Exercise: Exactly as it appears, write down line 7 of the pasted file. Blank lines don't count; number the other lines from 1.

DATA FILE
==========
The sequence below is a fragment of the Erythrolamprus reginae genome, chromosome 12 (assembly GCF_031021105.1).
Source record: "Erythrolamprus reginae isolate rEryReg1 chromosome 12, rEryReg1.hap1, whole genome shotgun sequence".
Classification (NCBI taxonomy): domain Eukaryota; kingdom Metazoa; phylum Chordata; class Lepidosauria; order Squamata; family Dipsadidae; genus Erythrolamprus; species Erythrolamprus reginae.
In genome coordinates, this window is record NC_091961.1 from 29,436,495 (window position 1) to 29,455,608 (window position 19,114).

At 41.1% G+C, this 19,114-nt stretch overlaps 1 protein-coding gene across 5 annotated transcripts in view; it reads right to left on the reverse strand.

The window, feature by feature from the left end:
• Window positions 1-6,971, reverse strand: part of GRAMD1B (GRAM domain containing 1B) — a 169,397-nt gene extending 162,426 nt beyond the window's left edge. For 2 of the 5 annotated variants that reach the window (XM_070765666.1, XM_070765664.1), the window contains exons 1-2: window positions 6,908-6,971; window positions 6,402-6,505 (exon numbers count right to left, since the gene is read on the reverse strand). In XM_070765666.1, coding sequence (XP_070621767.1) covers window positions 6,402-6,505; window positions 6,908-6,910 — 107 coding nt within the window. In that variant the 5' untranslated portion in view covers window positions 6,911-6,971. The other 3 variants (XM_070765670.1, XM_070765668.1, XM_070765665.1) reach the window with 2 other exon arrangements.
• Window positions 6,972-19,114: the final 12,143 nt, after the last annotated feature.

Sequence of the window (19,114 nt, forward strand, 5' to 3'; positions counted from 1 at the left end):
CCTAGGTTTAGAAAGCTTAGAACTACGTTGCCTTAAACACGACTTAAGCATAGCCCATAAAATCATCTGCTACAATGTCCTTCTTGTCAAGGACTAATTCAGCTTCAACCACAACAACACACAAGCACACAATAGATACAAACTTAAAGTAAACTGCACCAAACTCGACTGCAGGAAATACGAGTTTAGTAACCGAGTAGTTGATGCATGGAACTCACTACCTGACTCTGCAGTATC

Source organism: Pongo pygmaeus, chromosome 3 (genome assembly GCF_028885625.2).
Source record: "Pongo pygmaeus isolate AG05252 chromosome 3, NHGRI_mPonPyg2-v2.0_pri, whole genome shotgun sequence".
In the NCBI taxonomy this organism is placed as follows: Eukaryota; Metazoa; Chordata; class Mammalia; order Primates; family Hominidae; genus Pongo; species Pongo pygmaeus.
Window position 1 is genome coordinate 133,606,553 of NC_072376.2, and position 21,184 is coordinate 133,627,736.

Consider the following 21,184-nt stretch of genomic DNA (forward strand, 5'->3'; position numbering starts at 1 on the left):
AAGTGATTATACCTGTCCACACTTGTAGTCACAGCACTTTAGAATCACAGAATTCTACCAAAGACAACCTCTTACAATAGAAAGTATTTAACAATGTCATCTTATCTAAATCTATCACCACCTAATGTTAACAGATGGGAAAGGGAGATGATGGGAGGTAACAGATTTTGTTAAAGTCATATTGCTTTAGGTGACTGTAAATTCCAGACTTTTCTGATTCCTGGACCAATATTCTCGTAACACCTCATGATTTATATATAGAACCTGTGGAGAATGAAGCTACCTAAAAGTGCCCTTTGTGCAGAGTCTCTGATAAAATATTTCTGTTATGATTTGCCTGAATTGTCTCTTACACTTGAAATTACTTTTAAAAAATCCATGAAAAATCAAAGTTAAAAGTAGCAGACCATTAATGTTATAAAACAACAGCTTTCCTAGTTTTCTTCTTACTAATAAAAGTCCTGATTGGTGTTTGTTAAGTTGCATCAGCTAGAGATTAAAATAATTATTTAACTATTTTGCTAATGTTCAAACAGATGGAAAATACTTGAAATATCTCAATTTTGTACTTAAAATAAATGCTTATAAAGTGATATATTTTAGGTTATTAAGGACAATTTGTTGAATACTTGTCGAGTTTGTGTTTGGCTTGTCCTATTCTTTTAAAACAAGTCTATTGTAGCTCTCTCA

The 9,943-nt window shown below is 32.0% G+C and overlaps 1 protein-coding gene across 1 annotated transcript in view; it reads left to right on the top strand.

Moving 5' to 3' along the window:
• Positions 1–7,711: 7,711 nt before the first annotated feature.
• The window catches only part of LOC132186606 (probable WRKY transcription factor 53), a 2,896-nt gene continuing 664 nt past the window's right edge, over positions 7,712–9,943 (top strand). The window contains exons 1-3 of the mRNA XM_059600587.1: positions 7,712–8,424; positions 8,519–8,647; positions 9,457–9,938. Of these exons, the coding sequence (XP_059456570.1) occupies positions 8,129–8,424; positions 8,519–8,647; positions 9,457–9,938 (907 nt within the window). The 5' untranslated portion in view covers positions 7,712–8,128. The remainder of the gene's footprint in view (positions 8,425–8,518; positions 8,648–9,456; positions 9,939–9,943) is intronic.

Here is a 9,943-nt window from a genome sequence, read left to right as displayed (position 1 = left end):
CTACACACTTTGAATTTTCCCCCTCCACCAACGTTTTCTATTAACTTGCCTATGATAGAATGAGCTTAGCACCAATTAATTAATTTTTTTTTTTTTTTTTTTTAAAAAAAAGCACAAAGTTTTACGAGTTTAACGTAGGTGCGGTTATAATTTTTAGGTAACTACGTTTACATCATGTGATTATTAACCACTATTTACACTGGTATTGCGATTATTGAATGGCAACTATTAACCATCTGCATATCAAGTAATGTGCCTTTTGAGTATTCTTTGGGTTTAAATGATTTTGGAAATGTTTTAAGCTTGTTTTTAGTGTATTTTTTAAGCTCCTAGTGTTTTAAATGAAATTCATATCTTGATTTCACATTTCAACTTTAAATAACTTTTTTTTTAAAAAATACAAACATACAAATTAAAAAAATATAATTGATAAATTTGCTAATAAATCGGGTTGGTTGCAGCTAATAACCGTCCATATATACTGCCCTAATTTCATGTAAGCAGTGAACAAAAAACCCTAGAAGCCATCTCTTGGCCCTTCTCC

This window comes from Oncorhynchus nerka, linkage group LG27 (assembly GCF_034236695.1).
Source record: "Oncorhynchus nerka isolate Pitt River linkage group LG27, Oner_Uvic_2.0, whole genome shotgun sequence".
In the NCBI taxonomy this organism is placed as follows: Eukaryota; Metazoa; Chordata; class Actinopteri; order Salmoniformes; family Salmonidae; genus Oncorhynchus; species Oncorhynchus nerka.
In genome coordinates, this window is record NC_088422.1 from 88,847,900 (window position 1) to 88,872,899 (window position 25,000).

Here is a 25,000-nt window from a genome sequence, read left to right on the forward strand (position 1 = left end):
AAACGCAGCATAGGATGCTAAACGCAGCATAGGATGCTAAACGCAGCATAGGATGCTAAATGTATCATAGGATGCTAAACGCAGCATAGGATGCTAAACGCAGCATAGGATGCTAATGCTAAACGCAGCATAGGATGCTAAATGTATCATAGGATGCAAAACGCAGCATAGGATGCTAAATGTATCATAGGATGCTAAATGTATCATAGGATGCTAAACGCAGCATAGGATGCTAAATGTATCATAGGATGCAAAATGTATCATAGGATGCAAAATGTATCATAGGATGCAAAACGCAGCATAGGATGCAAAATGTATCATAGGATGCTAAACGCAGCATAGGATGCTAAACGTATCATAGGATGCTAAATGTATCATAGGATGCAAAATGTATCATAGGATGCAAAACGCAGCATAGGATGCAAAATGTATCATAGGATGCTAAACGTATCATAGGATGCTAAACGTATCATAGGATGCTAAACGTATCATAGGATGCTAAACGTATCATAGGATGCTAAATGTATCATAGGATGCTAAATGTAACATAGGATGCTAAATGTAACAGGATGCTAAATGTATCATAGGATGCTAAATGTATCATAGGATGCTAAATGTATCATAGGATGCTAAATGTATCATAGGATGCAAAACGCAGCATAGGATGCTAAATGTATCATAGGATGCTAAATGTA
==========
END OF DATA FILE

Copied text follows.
• Window positions 1-6,971, reverse strand: part of GRAMD1B (GRAM domain containing 1B) — a 169,397-nt gene extending 162,426 nt beyond the window's left edge. For 2 of the 5 annotated variants that reach the window (XM_070765666.1, XM_070765664.1), the window contains exons 1-2: window positions 6,908-6,971; window positions 6,402-6,505 (exon numbers count right to left, since the gene is read on the reverse strand). In XM_070765666.1, coding sequence (XP_070621767.1) covers window positions 6,402-6,505; window positions 6,908-6,910 — 107 coding nt within the window. In that variant the 5' untranslated portion in view covers window positions 6,911-6,971. The other 3 variants (XM_070765670.1, XM_070765668.1, XM_070765665.1) reach the window with 2 other exon arrangements.